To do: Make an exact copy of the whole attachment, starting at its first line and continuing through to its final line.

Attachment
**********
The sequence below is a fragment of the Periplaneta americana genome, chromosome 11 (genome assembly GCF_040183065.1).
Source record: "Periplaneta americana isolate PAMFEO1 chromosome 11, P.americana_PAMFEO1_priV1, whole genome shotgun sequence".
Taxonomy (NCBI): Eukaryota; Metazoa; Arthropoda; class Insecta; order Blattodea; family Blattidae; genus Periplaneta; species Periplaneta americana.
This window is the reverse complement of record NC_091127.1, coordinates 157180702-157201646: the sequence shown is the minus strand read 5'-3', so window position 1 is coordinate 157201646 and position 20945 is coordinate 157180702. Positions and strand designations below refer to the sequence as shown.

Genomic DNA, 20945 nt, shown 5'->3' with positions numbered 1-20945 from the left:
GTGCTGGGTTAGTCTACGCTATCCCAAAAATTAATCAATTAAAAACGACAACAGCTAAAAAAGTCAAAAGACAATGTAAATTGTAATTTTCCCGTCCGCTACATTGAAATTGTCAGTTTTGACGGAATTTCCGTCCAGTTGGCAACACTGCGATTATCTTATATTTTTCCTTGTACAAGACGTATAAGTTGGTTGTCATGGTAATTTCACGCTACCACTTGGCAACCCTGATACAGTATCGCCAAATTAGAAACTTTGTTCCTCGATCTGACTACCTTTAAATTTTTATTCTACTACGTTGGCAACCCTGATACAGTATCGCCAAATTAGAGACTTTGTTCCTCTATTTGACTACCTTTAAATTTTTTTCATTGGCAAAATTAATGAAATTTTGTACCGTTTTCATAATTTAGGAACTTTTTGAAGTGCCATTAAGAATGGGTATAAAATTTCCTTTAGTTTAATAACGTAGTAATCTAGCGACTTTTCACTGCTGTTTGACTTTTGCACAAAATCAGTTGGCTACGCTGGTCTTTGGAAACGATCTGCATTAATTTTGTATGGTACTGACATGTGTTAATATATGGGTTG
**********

The sequence below is a fragment of the Periplaneta americana genome, chromosome 11 (genome assembly GCF_040183065.1).
Source record: "Periplaneta americana isolate PAMFEO1 chromosome 11, P.americana_PAMFEO1_priV1, whole genome shotgun sequence".
Taxonomy (NCBI): Eukaryota; Metazoa; Arthropoda; class Insecta; order Blattodea; family Blattidae; genus Periplaneta; species Periplaneta americana.
This window is the reverse complement of record NC_091127.1, coordinates 157180702-157201646: the sequence shown is the minus strand read 5'-3', so window position 1 is coordinate 157201646 and position 20945 is coordinate 157180702. Positions and strand designations below refer to the sequence as shown.

Genomic DNA, 20945 nt, shown 5'->3' with positions numbered 1-20945 from the left:
GTGCTGGGTTAGTCTACGCTATCCCAAAAATTAATCAATTAAAAACGACAACAGCTAAAAAAGTCAAAAGACAATGTAAATTGTAATTTTCCCGTCCGCTACATTGAAATTGTCAGTTTTGACGGAATTTCCGTCCAGTTGGCAACACTGCGATTATCTTATATTTTTCCTTGTACAAGACGTATAAGTTGGTTGTCATGGTAATTTCACGCTACCACTTGGCAACCCTGATACAGTATCGCCAAATTAGAAACTTTGTTCCTCGATCTGACTACCTTTAAATTTTTATTCTACTACGTTGGCAACCCTGATACAGTATCGCCAAATTAGAGACTTTGTTCCTCTATTTGACTACCTTTAAATTTTTTTCATTGGCAAAATTAATGAAATTTTGTACCGTTTTCATAATTTAGGAACTTTTTGAAGTGCCATTAAGAATGGGTATAAAATTTCCTTTAGTTTAATAACGTAGTAATCTAGCGACTTTTCACTGCTGTTTGACTTTTGCACAAAATCAGTTGGCTACGCTGGTCTTTGGAAACGATCTGCATTAATTTTGTATGGTACTGACATGTGTTAATATATGGGTTG